ARTICLE OF THE SERVICE OF SIGNATURES OF THE AGENCY EFE
Antonio Moreno, professor of Economics and Finance at the University of Navarra and Doctor from Columbia University
The financial meltdown of the global recession of 2008 gave way to 10 intense years of banking regulation and supervision. After this enormous effort on the part of regulatory authorities, supervisors and, above all, financial institutions, we can ask ourselves if our financial system is more resistant to future economic and financial shocks.
Undoubtedly, financial institutions are now more capitalized and have more liquidity than before 2008, which makes them less vulnerable to shocks similar to the one that occurred in September 2008 with the bankruptcy of Lehman Brothers.
Therefore, it can be said that the financial system is currently better able to better serve society as a whole, performing its basic functions (deposits, loans via green touch merchant cash advance- a cool site !!, and other financial services) in a more sustainable manner.
However, it is also necessary to ask whether our financial system will be equally resilient in the face of future adverse contingencies of a different nature from those of the last crisis. Because financial crises are not usually all the same, although they may have some common features, such as credit excesses or global financial imbalances.
They are inspired by past or recent problems
And this is where the answer to the initial question is not so clear, because future crises do not really know where they will come from. In fact, the limitations of financial regulation and supervision lie precisely in that
And it is natural that it is so because, on the one hand, it is after the crisis when the weaknesses of the financial system are truly known; and on the other, the development of potential future weaknesses is less known and therefore more difficult to regulate.
That said, the current supervision includes relevant preventive elements since it exposes the banks to stress tests – the famous stress tests – in scenarios of severe future recessions. It is, therefore, an advance, despite the limitations that are already perceived in these tests, which we hope will be more robust for the future.
In any case, as William Dudley (president of the New York Federal Reserve) recently mentioned, a third pillar is needed – beyond regulation and supervision – to face the future with more guarantees: a new banking culture that encourages good functioning of the organization, starting with integrity in individual behaviors.
Promoting integrity from the organization implies two elements. On the one hand, establish incentives that encourage an ethical breeding ground in organizations. In this sense, I would highlight not linking economic incentives to short-term results, ensuring the independence of rating agencies, or avoiding positions of excessive risk without coverage -as those maintained by loan insurers-.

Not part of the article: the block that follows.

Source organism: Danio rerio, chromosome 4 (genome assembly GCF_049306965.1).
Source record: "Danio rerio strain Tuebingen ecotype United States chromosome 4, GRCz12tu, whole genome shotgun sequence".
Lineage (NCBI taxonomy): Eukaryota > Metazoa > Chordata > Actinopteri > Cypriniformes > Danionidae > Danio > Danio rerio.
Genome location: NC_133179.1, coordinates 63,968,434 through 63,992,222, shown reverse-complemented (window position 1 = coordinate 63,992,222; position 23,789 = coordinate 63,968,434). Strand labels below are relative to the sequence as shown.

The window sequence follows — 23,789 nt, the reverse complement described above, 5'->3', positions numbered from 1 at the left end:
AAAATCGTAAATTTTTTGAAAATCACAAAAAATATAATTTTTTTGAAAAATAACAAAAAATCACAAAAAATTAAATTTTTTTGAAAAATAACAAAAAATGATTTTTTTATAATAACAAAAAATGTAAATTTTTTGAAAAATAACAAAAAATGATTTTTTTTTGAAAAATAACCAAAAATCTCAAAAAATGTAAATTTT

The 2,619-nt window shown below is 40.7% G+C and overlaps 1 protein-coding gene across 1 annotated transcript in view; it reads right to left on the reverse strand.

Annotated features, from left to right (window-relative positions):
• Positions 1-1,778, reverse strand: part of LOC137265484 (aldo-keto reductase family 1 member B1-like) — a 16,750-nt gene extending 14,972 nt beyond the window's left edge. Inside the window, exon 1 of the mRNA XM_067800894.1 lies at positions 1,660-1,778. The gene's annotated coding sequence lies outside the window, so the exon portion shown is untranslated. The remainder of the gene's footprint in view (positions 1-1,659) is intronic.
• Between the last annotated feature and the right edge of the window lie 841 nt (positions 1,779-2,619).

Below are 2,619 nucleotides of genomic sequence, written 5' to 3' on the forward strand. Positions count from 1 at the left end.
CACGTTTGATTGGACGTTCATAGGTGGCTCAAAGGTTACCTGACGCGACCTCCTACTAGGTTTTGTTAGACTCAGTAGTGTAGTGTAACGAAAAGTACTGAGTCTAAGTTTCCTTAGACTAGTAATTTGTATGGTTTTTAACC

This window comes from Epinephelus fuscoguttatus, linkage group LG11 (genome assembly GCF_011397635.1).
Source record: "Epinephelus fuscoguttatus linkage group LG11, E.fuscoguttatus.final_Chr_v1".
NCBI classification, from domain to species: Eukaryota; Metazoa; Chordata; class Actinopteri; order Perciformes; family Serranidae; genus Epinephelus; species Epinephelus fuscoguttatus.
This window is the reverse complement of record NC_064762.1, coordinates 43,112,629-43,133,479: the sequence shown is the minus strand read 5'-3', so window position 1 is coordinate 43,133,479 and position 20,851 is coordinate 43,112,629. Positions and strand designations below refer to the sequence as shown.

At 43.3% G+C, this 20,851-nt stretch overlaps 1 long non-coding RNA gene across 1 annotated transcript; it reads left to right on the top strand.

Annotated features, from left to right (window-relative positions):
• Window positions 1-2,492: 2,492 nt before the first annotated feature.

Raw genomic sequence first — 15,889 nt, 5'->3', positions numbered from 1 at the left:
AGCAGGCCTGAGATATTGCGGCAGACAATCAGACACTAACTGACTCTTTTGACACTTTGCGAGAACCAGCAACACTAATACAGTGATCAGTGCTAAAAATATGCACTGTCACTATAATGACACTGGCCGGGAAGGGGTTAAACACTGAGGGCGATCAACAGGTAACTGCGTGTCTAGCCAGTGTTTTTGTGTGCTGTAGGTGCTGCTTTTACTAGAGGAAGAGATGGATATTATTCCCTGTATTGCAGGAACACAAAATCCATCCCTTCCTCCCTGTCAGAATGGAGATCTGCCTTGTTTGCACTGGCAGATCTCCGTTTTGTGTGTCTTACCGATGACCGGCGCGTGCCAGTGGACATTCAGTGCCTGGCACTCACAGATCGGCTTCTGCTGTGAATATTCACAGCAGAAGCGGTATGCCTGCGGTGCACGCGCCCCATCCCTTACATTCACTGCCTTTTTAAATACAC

The financial scandals have been happening; In recent years we have been aware of the manipulation of LIBOR or the false accounts of Wells Fargo. The latter has even emerged in a new scenario in which the banks already had a new regulatory clothing (this term coined by Anat Admati, Stanford professor).
In none of the cases were the correct internal incentives in the banks to avoid them, but – and this is the second key element in building a new banking culture – these financial shocks arose from unethical behavior, based on the search for personal and economic benefits. to the detriment of the common good. And it is not only clothing that matters, but what is inside.
The great advantage of creating a new banking culture is that instead of regulating based on past problems, future risks are reduced and negative shocks can be absorbed more efficiently: it is like having more capital, but a cultural capital.
In any case, the future presents many challenges and vulnerabilities on the horizon, I will point out two. On the one hand, as the International Monetary Fund has just emphasized, there is excessive leverage, both private and public at a global level. In Southern Europe, we know well how this element is capable of propagating financial crises and segmenting financial markets to the point of preventing access to them.
On the other hand
the unstoppable digitalization that seeks to place the client in a central place –
which is in itself something desirable- entails relevant dangers, such as cyber attacks.
Given these challenges, the new financial stability (2.0) will require efficient regulation and supervision, as well as actively promote a banking culture centered on service and not on short-term profits.
NOTE: This article is part of the signature service of the EFE Agency to which various personalities contribute, whose works reflect exclusively the opinions and points of view of their authors.